How to Smooth Textured Walls

Learn how to smooth textured walls with this simple DIY skim coating tutorial.

Empty room with drywall skim coating in progress

One of my favorite ways to add character to a space is through molding and trim work. Unfortunately, my last two homes have had super bold 80’s and 90’s orange peel texture, which does not fit the elegant vibe I prefer. So I set out to create smooth walls.

close up of DIY picture frame molding trim

I’ll admit, the process is slow and messy, so I have only done it in a few, select spaces. But the spaces I have done turned out so well that I’m hoping to do as many as I can manage.

I must also confess that a professional could do a much better job. But this diy skim coating is a great solution for a small space or small budget. Or for a person like me who really likes to learn how to do things. I’m far from pro level yet, but I am getting better. 😉

A Quick Note on Wall Texture

This is a very regional thing. In Texas, almost all the walls have texture. This was our existing texture before I skim coated:

orange peel wall texture

Drywall Terminology:

  • Level 0 – Just sheetrock screwed into the wall or ceiling; no level or taping has been done
  • Level 1 – Joint tape has been applied and mudded, but no other leveling has been done
  • Level 2 – A thin layer of joint compound has been applied over tape and drywall screws; this is the level done before tiling or (sometimes) in garages
  • Level 3 – Another layer of joint compound has been applied, but the finish is not very smooth; this is meant for walls that will receive texture (like orange peel) to cover the imperfections
  • Level 4 – Another layer of compound applied and smoothed; a standard smooth finish ready for paint or wallpaper
  • Level 5 – An extra layer (or more) of thin joint compound is applied until the wall has a perfectly smooth finish

Though level 5 is amazing, my DIY finish would fall in Level 4ish, which serves my budget and purposes. And I like it much better than the orange peel or knockdown texture we typically have here in Texas.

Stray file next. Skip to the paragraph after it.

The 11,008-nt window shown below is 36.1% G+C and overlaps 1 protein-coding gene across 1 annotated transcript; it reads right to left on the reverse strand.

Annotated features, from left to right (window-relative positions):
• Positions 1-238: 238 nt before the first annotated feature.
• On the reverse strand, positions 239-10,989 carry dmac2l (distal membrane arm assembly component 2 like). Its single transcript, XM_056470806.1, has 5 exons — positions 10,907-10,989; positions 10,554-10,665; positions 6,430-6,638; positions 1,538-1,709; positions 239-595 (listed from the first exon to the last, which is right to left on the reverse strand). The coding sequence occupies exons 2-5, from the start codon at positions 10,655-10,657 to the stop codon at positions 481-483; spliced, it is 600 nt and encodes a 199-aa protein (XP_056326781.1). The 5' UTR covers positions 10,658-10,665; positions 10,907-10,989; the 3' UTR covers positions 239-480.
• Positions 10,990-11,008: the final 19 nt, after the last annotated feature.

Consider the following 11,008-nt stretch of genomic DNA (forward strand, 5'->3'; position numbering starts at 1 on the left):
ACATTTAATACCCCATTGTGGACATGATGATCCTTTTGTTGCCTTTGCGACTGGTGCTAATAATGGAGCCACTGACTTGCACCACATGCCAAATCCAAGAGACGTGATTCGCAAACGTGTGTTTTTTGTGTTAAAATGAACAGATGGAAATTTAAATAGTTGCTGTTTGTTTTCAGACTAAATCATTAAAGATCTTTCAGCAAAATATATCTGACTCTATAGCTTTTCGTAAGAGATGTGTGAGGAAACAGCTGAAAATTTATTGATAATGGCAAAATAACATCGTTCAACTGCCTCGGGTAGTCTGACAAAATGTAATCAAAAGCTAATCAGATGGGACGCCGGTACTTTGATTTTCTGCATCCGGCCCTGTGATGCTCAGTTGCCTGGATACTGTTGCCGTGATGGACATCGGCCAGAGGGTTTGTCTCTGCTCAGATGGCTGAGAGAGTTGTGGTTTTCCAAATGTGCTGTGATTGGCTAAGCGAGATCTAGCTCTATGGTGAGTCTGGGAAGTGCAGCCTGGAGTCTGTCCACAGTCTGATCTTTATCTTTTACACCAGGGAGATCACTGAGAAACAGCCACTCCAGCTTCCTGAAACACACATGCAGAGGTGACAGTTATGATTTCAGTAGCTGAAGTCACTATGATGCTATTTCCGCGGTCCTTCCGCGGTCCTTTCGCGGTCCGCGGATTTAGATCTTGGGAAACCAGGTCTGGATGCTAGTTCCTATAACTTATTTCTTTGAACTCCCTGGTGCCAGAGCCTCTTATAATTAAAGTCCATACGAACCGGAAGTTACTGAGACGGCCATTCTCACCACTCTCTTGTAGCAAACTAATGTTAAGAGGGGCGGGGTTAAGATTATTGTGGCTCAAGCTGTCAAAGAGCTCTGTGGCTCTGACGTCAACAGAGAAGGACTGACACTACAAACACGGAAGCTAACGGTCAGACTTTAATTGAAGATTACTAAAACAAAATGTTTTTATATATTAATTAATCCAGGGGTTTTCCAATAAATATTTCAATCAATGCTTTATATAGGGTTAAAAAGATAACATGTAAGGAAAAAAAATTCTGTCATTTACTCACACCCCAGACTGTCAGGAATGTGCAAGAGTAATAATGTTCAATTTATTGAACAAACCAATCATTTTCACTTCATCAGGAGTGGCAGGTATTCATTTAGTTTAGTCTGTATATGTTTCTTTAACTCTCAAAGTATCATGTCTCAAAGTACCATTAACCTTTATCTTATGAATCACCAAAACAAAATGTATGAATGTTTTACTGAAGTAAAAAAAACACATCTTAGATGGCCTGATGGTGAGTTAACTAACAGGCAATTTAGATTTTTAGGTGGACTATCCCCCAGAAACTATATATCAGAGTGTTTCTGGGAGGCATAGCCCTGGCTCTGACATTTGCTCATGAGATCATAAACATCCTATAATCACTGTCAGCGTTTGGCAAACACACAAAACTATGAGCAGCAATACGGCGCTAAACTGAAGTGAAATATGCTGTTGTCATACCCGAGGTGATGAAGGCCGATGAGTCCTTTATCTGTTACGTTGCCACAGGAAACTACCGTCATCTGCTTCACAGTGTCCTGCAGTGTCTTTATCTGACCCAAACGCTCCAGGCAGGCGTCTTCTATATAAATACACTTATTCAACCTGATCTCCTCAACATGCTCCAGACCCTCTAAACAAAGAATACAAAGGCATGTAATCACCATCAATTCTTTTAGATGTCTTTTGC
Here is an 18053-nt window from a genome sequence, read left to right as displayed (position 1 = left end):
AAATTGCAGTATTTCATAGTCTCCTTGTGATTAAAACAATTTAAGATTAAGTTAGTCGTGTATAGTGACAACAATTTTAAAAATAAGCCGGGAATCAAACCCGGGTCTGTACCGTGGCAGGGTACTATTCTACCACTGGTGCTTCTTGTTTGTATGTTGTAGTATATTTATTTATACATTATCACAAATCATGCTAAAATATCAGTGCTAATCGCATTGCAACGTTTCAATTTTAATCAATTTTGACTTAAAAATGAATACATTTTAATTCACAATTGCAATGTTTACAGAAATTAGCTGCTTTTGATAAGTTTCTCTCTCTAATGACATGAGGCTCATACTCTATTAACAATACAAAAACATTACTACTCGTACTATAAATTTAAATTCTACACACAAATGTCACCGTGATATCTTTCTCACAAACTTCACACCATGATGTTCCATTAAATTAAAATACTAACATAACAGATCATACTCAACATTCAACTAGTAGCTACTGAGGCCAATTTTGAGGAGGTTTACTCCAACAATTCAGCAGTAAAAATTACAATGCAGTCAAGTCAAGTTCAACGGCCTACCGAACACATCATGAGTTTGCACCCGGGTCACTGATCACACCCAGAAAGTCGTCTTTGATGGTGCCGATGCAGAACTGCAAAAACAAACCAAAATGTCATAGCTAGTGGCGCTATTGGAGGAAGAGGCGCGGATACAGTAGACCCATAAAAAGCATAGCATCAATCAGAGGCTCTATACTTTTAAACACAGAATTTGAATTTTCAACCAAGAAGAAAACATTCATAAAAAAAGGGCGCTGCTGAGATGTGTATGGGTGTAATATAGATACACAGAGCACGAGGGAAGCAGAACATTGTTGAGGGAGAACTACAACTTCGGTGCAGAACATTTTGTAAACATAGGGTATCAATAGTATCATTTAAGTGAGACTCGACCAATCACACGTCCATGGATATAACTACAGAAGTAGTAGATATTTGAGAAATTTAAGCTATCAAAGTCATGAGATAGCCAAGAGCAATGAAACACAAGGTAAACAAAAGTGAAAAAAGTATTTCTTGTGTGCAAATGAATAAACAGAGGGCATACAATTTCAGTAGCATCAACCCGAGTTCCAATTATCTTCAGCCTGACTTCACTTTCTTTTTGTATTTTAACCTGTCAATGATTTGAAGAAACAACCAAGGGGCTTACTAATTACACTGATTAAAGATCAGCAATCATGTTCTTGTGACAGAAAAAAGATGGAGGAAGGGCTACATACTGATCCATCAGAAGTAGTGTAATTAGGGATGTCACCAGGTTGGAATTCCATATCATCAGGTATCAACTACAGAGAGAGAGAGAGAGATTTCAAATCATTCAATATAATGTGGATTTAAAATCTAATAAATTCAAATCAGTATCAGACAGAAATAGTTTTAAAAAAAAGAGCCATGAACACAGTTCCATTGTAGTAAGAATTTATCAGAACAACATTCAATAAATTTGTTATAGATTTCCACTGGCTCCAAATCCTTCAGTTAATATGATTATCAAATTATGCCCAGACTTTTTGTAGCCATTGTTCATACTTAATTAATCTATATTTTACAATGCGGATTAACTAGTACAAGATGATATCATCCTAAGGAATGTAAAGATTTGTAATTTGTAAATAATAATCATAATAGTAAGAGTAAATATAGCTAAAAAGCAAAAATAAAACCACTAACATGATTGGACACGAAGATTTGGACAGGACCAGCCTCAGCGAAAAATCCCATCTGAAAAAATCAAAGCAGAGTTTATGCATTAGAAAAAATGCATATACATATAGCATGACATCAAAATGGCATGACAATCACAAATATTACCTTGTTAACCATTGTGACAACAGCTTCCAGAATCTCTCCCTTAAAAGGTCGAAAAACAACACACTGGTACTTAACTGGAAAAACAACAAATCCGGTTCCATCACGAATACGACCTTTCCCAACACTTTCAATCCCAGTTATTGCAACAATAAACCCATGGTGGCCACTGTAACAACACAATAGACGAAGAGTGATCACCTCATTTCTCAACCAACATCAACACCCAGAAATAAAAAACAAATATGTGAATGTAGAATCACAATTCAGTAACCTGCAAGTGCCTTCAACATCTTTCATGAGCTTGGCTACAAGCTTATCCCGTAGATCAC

This process works over plain drywall, heavily textured walls, and walls damaged from glue or wallpaper. Here is what my daughter’s bathroom walls looked like before (the undamaged walls had the texture I showed above) and after:

walls damaged from glue and wallpaper removal
After skim coating and adding trim

Materials Needed to Skim Coat Textured Walls

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How to Smooth Textured Walls

Step 0 – Prep

This is a messy project. If you can do this before you move into a home, I highly recommend that. If not, protect your floors with paper, remove all furniture or cover it completely with plastic, and enclose that room or space as much as possible.

plastic tent for drywall work
I built a tent around the fireplace that I skim coated
plastic tent around drywall work
The tent contained the drywall dust

For walls with drywall damage (where wallpaper and glue were removed), I start with a coat of primer. For undamaged painted walls, you can simply skim coat on top of the paint.

Step 1 – Apply a coat of drywall mud to the wall

You have two options for this: you can roll the mud on in small sections and then smooth it out with your drywall knife, or you can simply use your drywall knife to apply the mud as you go.

I have used both methods, and both have their merits. Using a roller felt like an extra step and extra mess, but I actually think those walls turned out a little smoother and more even than the walls where I just used my drywall knife.

If you choose to roll it on, you’ll need to put some mud into a 5 gallon bucket, add a tiny bit of water, and mix it with a drill and paddle mixer attachment until it is the consistency of peanut butter without any lumps. Try not to overmix it, though, or it will get more air bubbles (which you’ll see later is a problem).